The substantive discussion takes place many times in the committees, but the floor procedures have their own role as pointed out by Representative Tom Lantos (D-CA): ‘Some argue that the outcome of this debate is predetermined. It is not. Although the language of this joint resolution may undergo little change and its passage is all but assured, the level of support it will command is far from certain’ (US House of Representatives Oct. 8, 2002).1
It is interesting to see how the members of Congress themselves consider their role and the actual decision-making process by means of debate: how the (constitutional) powers (but also influence, control and authority) are interpreted, defined and detailed. Even when the debates are not necessarily consequential, they have their own significance for the members of Congress. To have an impact on the presidential decision to commit the use of armed forces, Congress may proceed through debate, hearings and votes, in addition to floor debates.2
President George W. Bush asked for congressional authorization for the use of force, but the resolution was also criticized because it was considered to leave too much room for the president’s discretion to determine when to use force, thus serving as an abrogation of congressional power. Before the president issued an order, senators Tom Harkin (D-IA) and Arlen Specter (R-PA) introduced bipartisan legislation in the Senate to require Congress to debate and vote on a resolution authorizing the use of military force (US Senate Oct. 10, 2002).
In the debates in Congress on authorization for the use of military force against Iraq, we can distinguish the following topics: the description of the situation, whether there is a [direct] threat to US national security and what that threat is or, rather, whether the threat is to the US national security interests; the consequences of both action and inaction; the scope and limits of the president’s power; the substance of the resolution; pre-emptive action, unilateralism, the United Nations (UN) (and resolutions) and allies; sovereignty, unity and the price of action (or inaction); declaration of war and the powers between the branches of government; unilateral action of the president and flexibility; the war on terror; and how much substantive guidance Congress can give to the president. The focus of US policies on economic and domestic issues was also brought up, as well as the question of use of force as a last resort after exhausting all diplomatic efforts first. The discussion also involved the question of pre-emptive strikes as a change of US foreign policy and whether the president’s power to respond to sudden attacks possibly provides authority to act.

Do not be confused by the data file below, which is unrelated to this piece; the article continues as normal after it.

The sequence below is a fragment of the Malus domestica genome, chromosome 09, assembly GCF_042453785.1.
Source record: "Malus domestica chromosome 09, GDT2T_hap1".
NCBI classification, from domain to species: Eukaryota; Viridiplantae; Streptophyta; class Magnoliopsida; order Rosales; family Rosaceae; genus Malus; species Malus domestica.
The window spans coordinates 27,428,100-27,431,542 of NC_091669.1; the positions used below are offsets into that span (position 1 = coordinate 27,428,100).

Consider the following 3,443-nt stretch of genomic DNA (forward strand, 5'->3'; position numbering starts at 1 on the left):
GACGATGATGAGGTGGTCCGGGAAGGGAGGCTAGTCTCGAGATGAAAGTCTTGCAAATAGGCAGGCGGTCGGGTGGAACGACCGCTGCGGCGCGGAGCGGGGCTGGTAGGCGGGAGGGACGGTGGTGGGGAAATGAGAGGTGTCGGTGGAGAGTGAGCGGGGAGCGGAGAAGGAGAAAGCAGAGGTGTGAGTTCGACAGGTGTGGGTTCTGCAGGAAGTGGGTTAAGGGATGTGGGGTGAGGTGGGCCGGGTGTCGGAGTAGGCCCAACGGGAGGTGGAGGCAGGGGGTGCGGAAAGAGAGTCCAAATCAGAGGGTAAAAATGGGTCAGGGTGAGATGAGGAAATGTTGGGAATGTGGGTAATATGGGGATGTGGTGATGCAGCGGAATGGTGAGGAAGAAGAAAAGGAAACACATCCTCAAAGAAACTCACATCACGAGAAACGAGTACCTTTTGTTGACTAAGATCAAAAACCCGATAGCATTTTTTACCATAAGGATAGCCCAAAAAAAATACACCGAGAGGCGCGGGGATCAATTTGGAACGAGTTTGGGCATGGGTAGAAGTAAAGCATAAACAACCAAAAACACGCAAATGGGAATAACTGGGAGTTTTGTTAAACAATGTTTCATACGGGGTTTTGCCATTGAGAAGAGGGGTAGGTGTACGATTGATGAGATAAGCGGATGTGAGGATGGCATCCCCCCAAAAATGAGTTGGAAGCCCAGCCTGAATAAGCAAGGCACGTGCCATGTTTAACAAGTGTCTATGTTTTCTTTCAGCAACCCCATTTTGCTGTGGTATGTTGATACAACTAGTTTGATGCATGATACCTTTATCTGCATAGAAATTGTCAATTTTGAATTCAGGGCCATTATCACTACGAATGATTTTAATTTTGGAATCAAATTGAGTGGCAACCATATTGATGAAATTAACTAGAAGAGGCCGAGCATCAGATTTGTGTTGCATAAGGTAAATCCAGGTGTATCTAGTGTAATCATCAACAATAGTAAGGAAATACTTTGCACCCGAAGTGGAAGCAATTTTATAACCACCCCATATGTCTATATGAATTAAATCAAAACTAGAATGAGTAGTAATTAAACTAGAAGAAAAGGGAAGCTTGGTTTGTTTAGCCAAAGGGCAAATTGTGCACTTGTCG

War powers granted in the Constitution are open for interpretation, and the growth of executive powers since the Second World War has further complicated the picture. (See more about debates on constitutional war power struggles in Congress in Kronlund 2013; 2015). In a colloquium on war powers, Charles Bennett, then a member of the House (D-FL), pointed out that the division of war powers is not to be interpreted as a ‘conflict’ between the branches of government. The Constitution was ‘a gift from the people to the nation’ and not other way around. According to Bennet (1988, 29),
The tenth amendment to the Constitution echoes this, the issue of war powers is not a conflict between the executive and the legislative branches. Rather, it is a question of whether or not we want to follow what our forefathers wrote into the Constitution: that it would be Congress which would control whether the people would go to war.
The power of Congress to declare war looks outdated against the backdrop of the current political realities. What ‘declaring war’ means should be thus clarified. For Bennet (1988, 40), ‘It simply requires that Congress debate the question of whether we are going to be at war or make appropriations for the military that will be deployed, call people up for war, and perform all of the other acts that need to be done in anticipation of going to war.’ From this perspective, Congress fulfills its constitutional role when it actually debates on authorizations to use military force and evaluates the situation and its consequences.
In the debates on Iraq AUMF, members of Congress provided different reasons for the idea of collective judgment. They were concerned not only about the debate as such but also about the possibility and validity of hearing different opinions. During his remarks on the floor, Representative Lantos pointed to the democratic nature of the decision-making process: